Learn With Me: Early Literacy E & F

young boy playing with educational toy

Learn With Me: Early Literacy from A to Z

Early literacy is more than just reading, talking and singing with your child. What you say and share has just as much impact as how it's delivered.

Whether its through books, conversations or jokes, a shared and diverse mix of activities and interactions with young children can shape the way they see, interpret and understand the world around them.

Each month, we'll journey through the alphabet, discovering different ways of creating memories and moments to share with the children in your life.

E is for Explore!

Children naturally explore the world, using all five senses to taste, touch, small, feel, and hear the world around them. Children are fascinated by how things work, what is on the inside and how it is made. When given a safe space, with supervision of course, to explore, young children can be exposed to a multitude of information about their world, both indoors and outdoors.

The best part is that you don’t need to know all the answers. Sometimes, the most fun is in asking the questions and finding the answer together.

Indoor & Outdoor Adventures

Indoor Explorers

Not all exploration has to be done in the wild. There are plenty of safe spaces indoors for children to explore.

  • Cabinets – provide child-safe cabinets and let your little ones explore the handles, the interiors and whatever they can safely touch inside the cabinet. Fill a cabinet with towels and hide toys underneath, then let your children make their own discoveries.
  • Toys ­– Little fingers love to poke, prod and push any object they can grasp. Provide them with toys that have moving parts so that their fingers can do what they naturally do in a safe space.

Outdoor Explorers

For the days when you are ready to explore past your home, try these locations for more sensory development and experiences.

  • The Park – Trees, soil, grass, sand, tanbark, concrete, squirrels, birds and more. The park has dozens of things to explore for young children.
  • Nature trails – San José is filled with dozens of trails when you want to be surrounded by trees, streams or grassy fields. Nature trails are great for strengthening vision and hearing skills.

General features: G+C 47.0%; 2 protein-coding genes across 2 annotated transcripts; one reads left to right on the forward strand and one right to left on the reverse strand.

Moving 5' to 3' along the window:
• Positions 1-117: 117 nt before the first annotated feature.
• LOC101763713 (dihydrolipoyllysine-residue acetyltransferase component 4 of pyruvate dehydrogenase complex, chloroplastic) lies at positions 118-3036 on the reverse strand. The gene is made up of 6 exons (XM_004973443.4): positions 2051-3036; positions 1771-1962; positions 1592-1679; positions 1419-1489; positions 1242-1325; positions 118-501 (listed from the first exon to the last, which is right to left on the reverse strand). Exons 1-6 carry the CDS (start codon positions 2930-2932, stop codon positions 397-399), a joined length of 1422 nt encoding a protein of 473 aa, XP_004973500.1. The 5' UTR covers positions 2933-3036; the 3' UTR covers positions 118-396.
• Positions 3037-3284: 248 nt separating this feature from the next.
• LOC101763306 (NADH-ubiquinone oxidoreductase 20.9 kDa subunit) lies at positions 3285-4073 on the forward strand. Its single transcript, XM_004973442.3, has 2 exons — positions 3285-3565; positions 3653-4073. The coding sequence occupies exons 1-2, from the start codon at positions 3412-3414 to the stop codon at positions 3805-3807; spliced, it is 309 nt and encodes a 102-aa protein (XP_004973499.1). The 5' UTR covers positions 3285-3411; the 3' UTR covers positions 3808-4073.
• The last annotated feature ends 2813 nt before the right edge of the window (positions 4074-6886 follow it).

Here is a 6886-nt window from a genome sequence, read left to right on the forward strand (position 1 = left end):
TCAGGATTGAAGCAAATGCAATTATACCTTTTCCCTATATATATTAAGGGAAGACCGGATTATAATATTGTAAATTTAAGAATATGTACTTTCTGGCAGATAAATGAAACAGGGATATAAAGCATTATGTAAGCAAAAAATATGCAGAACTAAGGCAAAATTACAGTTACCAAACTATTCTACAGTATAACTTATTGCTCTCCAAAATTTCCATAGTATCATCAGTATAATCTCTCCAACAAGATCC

• Wee Explore – The Library has two Wee Explore stations, outdoor sensory water tables and sand tables, for your little explorers. Visit the BLA or EK locations for these unique experiences.

 

F is for Fingerplays!

Fingerplays are stories told through finger motions that promote and teach fine motor skills. Those skills help the child grip the pen or pencil and begin making their first marks on paper. They can be done anytime and anywhere. The rhyme can cover everything from your child’s interests, to the weather, food or other activities. Fingerplays in any language help children develop their small and large motor skills, listening skills, and comprehension skills through the actions and words that relay the story.

Practice the rhyme until you are familiar with the words and the motions then introduce the rhyme to your child. Let them explore with the motions, change the lyrics or add their own motions and lyrics to the original.

Try it Out!

TWO LITTLE EYES

Two little eyes to look around (point to eyes)

Two little ears to hear a sound (point to ears)

One little nose to smell what’s sweet (point to nose)

One little mouth that likes to eat (pretend to gobble up finger)

Yum, yum, yum!

Books to Share

No matter how you choose to explore and learn, these books are a great start on your new adventure.

Outside Your WindowRun WildWindowsExplorers of the Wild1,000 Fingerplays & Action RhymesHere Are My HandsHead, Shoulders, Knees, and ToesLittle Hands Fingerplays & Action Songs

Add new comment

Comments are expected to follow the basic rules of civility and be relevant to the topic being commented upon. Comments will be reviewed prior to posting. Blog comments represent the views of the person commenting, not necessarily those of San José Public Library. For more information see SJPL's Comment Guidelines.